Around the Novahood


Virginia’s second-most-populous jurisdiction, and the only Virginia county that is majority-people of color, Prince William County, has lacked a public defender’s office. It relied, instead on a  system of poorly compensated, court-appointed counsel to represent low-income defendants. That is about to change, in large measure due to the grass-roots movement spearheaded by Virginians Organized for Interfaith Community Engagement (VOICE), a Northern Virginia nonprofit composed of dozens of faith and civic organizations.

According to PWC organizers, many indigent defendants with court-appointed attorneys “didn’t feel like their appointed attorney fought for them.” The new office is effectively a professional, private law firm to counter-balance the Commonwealth’s elected prosecutor. VOICE is interviewing candidates to lead the office, with plans to be up and running this summer or fall.  

Fifty-seven years ago, in 1963, SCOTUS ruled in Gideon v. Wainwright that indigent defendants were entitled to counsel under the Sixth Amendment.


The VA GOP issued a press release calling for the resignation of Del. Lee Carter.

What did he do? He “abus[ed] his power as an elected official in Virginia to bully and intimidate law enforcement officers and threaten to cut police budgets.” This comes from a Facebook video posted by a Republican, the Chairman of Virginia Families PAC, in which Carter says, “I’m a member of the general assembly. I write the state police’s budget. They’re gonna f***ing regret it.”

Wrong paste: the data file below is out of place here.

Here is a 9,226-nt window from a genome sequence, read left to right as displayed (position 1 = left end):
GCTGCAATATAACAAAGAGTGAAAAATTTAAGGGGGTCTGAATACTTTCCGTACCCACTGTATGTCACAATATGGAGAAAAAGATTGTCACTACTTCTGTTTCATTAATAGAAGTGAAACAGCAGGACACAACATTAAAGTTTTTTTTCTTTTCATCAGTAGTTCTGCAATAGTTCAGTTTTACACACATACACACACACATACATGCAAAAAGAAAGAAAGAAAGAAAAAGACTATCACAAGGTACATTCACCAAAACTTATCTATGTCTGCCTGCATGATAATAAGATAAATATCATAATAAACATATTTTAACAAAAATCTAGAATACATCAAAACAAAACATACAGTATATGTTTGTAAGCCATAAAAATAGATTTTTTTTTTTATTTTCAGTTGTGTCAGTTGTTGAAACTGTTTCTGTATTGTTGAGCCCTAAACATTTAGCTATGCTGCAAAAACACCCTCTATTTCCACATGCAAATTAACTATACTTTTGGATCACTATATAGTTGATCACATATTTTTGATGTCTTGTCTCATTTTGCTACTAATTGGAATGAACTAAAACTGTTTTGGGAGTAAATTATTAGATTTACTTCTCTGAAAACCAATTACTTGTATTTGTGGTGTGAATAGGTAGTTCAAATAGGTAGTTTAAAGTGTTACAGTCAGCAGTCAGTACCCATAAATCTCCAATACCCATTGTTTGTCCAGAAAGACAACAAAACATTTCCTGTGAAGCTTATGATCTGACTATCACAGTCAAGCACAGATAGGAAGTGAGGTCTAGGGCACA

What was the context for this? Carter was participating in a protest in Manassas on May 30 of George Floyd’s murder in Minnesota.  According to Carter, he was sprayed with CS gas (mace) in his left eye after questioning the reasons for the armed police presence; he further said that police tried to hit him with a flashbang–twice–as he walked away from them.

The GOP statement is posted on its website, along with a dozen others criticizing, among others, the “authoritarian” measures of Governor Northam in efforts to ameliorate the coronavirus pandemic in the Commonwealth. Oddly, the GOP website contains no announcements of the number of cases or deaths in Virginia. Nor is there any statement about the death of George Floyd. Willful ignorance may be bliss.


On Sunday, May 30, the streets and sidewalks of historic downtown Leesburg were clogged with people–over 1,500 by some estimates–protesting the murder of George Floyd, among them Loudoun County Commonwealth’s Attorney Buta Biberaj. Most of the marchers, of all ages and nationalities, wore masks in compliance with state emergency rules, and many carried signs. 

On the Leesburg Town Hall Green, participants signed a poster-sized version of a painting by local artist Gertrude Evans, depicting three people protesting police brutality. From there, participants marched through town, ultimately arriving at the foot of the Loudoun County Courthouse. Loudoun County NAACP President Michelle Thomas, Board of Supervisors Chair Phyllis Randall (D-At Large), and Leesburg Town Councilman Ron Campbell were among those who led the procession.

The Leesburg demonstration was generally emblematic of the character of demonstrations around the nation. The absence of any violence or vandalism made the event perfect.



Categories: coronavirus, crime and punishment, Issues, Local, pandemic, prosecutors, public defenders, State

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